What happens to the surface tension of a solvent, say, water when we mix a solute in it? For the sake of concrete discussion, the examples that I encountered in a test were sodium chloride $(\ce{NaCl}),$ methanol $(\ce{MeOH}),$ and sodium alkyl sulphates $(\ce{ROSO3Na}).$

My guess is that since the surface tension can be defined as the force per unit length on a line drawn on the surface of the liquid, if the solute attracts $\ce{H2O}$ more than another $\ce{H2O}$ molecule, then the surface tension should increase.

Using this logic, I predict the following:

  1. Addition of methanol should decrease the surface tension because $\ce{MeOH}$ forms lower number of hydrogen bonds than pure water.

  2. Sodium chloride addition should increase the surface tension because ion dipole interactions are stronger than dipole dipole interactions or H-bonds.

  3. The $\ce{ROSO3Na}$ kind of confused me. I assume they intended for me to perceive it as detergent and I know that decreases the surface tension. They actually asked to recognize the appropriate plot of variation in surface tension with concentration and the graph I guessed attained a constant value after a certain concentration. I thought it might be due to micelle formation.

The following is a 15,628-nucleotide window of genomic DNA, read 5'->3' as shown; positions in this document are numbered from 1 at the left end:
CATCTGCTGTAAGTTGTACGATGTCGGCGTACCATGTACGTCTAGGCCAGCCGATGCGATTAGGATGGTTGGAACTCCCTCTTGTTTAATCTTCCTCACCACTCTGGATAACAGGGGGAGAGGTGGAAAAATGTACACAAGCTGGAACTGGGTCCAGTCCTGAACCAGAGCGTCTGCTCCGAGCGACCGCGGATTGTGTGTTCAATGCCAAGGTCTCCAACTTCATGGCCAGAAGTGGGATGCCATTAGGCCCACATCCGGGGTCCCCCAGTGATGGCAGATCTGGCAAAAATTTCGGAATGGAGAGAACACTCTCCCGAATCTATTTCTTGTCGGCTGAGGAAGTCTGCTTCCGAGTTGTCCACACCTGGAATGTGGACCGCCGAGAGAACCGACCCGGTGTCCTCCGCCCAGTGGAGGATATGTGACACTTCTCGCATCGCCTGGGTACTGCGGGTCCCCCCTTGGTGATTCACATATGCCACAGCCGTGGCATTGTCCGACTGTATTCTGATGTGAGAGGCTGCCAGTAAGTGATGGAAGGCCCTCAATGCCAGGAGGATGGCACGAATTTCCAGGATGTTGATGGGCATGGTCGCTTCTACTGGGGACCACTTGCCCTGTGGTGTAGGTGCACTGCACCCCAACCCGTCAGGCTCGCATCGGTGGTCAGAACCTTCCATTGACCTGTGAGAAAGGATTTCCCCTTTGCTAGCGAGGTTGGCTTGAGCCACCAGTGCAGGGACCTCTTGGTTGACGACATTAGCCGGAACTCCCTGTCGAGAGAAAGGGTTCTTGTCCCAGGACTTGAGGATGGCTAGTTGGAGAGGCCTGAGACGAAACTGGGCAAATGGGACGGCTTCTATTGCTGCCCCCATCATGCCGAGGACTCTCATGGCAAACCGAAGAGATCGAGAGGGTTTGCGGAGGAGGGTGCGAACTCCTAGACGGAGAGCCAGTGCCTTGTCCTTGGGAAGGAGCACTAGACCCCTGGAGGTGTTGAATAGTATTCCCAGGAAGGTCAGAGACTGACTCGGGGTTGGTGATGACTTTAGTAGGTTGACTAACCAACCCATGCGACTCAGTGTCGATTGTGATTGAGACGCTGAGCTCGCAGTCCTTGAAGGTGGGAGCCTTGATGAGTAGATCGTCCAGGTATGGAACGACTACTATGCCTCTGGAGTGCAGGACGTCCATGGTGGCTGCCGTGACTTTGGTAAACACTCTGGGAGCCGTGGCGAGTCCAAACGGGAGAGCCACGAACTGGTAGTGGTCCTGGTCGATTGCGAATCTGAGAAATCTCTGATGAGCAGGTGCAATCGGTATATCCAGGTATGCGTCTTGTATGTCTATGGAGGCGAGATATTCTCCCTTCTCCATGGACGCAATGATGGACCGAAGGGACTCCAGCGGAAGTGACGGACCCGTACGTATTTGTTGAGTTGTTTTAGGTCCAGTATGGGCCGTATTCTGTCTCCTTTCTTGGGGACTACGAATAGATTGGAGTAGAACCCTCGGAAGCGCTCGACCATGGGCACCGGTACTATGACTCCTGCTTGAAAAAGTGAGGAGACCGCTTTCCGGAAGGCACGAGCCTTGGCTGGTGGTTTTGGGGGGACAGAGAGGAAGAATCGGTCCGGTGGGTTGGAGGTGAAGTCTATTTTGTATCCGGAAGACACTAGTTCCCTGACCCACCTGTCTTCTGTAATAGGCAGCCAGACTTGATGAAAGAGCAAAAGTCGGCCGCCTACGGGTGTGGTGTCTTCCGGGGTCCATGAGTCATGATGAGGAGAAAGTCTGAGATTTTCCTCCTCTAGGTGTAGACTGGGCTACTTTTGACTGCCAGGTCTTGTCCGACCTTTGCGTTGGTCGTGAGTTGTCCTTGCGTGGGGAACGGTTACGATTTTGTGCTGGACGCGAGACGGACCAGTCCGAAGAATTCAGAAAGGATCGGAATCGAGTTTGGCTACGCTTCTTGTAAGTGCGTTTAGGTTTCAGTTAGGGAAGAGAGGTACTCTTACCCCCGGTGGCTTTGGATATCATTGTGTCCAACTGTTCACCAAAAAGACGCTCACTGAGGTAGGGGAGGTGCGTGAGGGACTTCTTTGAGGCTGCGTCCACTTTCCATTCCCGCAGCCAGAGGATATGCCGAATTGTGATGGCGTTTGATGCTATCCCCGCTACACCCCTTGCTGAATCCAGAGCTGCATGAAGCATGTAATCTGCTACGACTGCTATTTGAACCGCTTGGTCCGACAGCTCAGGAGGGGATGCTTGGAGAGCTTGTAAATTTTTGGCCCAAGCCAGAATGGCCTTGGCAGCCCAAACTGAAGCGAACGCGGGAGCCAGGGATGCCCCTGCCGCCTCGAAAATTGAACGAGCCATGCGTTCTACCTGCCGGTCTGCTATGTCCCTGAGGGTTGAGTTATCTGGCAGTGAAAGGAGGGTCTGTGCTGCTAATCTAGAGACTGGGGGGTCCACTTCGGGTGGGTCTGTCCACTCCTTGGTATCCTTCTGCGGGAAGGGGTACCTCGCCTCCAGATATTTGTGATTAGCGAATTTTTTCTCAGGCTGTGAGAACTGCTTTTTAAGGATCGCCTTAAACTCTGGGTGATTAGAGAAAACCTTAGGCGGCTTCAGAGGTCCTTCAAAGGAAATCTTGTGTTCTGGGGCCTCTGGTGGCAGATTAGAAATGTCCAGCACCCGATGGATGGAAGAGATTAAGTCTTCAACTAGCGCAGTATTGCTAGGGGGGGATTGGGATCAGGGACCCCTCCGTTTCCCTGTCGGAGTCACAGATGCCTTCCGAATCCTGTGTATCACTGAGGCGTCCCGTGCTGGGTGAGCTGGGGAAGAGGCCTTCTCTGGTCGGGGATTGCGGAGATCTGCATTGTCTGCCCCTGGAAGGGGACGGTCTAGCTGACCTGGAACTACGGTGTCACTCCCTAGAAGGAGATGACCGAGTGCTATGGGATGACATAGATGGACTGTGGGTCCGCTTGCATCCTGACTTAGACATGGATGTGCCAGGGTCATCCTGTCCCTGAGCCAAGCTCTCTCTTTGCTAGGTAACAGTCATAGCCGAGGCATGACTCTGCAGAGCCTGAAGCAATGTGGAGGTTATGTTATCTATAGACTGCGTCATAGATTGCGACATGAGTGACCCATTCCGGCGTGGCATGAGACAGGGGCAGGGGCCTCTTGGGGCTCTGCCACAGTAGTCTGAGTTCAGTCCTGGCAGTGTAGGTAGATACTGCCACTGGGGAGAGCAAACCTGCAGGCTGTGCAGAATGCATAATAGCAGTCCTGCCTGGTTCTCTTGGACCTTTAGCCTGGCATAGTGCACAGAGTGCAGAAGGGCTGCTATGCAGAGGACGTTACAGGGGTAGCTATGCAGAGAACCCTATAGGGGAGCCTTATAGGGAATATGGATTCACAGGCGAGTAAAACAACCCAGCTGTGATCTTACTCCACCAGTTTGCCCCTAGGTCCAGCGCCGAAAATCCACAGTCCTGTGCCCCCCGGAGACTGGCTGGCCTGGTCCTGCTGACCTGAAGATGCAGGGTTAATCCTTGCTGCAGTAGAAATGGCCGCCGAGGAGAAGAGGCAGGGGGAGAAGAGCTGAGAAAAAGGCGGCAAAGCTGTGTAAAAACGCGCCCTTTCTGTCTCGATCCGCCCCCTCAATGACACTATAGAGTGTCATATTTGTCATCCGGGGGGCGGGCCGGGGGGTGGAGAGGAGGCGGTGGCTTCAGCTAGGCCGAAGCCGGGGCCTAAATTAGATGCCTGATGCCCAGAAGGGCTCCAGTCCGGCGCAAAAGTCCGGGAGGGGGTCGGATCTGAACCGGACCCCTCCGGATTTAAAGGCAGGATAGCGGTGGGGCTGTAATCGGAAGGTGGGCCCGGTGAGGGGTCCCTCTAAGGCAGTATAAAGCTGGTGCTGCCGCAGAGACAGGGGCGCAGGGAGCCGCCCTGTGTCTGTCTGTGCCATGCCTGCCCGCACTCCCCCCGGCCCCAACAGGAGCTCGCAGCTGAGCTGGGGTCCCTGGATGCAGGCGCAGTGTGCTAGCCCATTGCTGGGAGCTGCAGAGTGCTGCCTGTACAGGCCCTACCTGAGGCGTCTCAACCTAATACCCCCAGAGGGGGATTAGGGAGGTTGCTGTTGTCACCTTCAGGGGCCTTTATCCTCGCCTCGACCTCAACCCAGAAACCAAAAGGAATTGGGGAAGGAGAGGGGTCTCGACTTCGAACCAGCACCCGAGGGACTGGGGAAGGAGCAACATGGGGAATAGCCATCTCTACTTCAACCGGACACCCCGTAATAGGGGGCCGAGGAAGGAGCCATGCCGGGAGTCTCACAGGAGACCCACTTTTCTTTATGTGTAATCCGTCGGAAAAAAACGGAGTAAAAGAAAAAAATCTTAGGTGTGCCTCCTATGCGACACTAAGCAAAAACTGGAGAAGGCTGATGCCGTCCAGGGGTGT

If anyone can confirm or deny my intuition, or point me in the direction of any data that would be helpful.


1 Answer 1


Davies and Rideal1 published the following graph. This graph nicely describes the action of various solutes on a solution.

enter image description here

It's clearly visible that:

  1. Addition of $\ce{MeOH}$ reduces the surface tension nonlinearly
  2. Addition of $\ce{NaCl}$ increases the surface tension linearly, but by a small amount
  3. Addition of a surfactant such as $\ce{RSO3Na}$ decreases the surface tension drastically, up until Critical Micelle Concentration is reached.

Smith and Gillham2 present a more detailed graph of the effect 1-butanol has on the surface tension of water.

enter image description here


  1. Hansen, Robert S. “Interfacial Phenomena (Davies, J. T.; Rideal, E. K.).” Journal of Chemical Education, vol. 39, no. 7, 1962, p. A552. doi:10.1021/ed039pA552.

  2. Smith, James E., and Robert W. Gillham. “Effects of Solute Concentration-Dependent Surface Tension on Unsaturated Flow: Laboratory Sand Column Experiments.” Water Resources Research, vol. 35, no. 4, 1999, pp. 973–82. doi:10.1029/1998WR900106.

  • $\begingroup$ Thank you. This is exactly what I needed. $\endgroup$ Jun 8, 2020 at 9:14
  • $\begingroup$ You're welcome. You can accept the answer if it answers your question completely. $\endgroup$ Jun 8, 2020 at 11:12

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